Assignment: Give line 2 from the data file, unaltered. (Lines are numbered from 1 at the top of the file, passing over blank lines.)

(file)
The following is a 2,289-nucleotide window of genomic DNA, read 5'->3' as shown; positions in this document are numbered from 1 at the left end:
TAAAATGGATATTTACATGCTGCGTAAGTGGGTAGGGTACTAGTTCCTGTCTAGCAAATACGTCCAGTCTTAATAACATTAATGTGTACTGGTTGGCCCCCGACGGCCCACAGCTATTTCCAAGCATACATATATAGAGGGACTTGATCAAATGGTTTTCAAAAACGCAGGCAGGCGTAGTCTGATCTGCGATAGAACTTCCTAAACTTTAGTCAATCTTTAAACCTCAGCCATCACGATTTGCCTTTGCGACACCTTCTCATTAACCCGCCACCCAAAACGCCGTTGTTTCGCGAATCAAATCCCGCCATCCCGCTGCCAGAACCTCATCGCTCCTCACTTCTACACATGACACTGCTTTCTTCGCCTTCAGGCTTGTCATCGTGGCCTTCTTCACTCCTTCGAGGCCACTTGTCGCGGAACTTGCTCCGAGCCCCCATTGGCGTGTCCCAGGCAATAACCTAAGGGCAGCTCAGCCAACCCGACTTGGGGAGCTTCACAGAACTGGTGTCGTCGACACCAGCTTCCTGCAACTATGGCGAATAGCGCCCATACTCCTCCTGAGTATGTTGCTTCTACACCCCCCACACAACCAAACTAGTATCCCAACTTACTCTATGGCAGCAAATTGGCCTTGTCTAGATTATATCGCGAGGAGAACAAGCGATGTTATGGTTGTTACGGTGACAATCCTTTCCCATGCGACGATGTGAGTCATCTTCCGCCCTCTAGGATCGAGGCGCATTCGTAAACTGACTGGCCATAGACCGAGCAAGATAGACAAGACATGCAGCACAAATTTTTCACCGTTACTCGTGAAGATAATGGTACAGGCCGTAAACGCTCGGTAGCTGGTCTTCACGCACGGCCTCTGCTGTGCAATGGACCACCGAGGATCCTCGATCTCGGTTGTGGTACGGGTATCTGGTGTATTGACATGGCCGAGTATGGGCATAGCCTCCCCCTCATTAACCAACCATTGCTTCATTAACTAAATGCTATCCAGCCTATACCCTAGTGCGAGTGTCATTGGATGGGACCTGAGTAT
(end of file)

TAAAATGGATATTTACATGCTGCGTAAGTGGGTAGGGTACTAGTTCCTGTCTAGCAAATACGTCCAGTCTTAATAACATTAATGTGTACTGGTTGGCCCCCGACGGCCCACAGCTATTTCCAAGCATACATATATAGAGGGACTTGATCAAATGGTTTTCAAAAACGCAGGCAGGCGTAGTCTGATCTGCGATAGAACTTCCTAAACTTTAGTCAATCTTTAAACCTCAGCCATCACGATTTGCCTTTGCGACACCTTCTCATTAACCCGCCACCCAAAACGCCGTTGTTTCGCGAATCAAATCCCGCCATCCCGCTGCCAGAACCTCATCGCTCCTCACTTCTACACATGACACTGCTTTCTTCGCCTTCAGGCTTGTCATCGTGGCCTTCTTCACTCCTTCGAGGCCACTTGTCGCGGAACTTGCTCCGAGCCCCCATTGGCGTGTCCCAGGCAATAACCTAAGGGCAGCTCAGCCAACCCGACTTGGGGAGCTTCACAGAACTGGTGTCGTCGACACCAGCTTCCTGCAACTATGGCGAATAGCGCCCATACTCCTCCTGAGTATGTTGCTTCTACACCCCCCACACAACCAAACTAGTATCCCAACTTACTCTATGGCAGCAAATTGGCCTTGTCTAGATTATATCGCGAGGAGAACAAGCGATGTTATGGTTGTTACGGTGACAATCCTTTCCCATGCGACGATGTGAGTCATCTTCCGCCCTCTAGGATCGAGGCGCATTCGTAAACTGACTGGCCATAGACCGAGCAAGATAGACAAGACATGCAGCACAAATTTTTCACCGTTACTCGTGAAGATAATGGTACAGGCCGTAAACGCTCGGTAGCTGGTCTTCACGCACGGCCTCTGCTGTGCAATGGACCACCGAGGATCCTCGATCTCGGTTGTGGTACGGGTATCTGGTGTATTGACATGGCCGAGTATGGGCATAGCCTCCCCCTCATTAACCAACCATTGCTTCATTAACTAAATGCTATCCAGCCTATACCCTAGTGCGAGTGTCATTGGATGGGACCTGAGTAT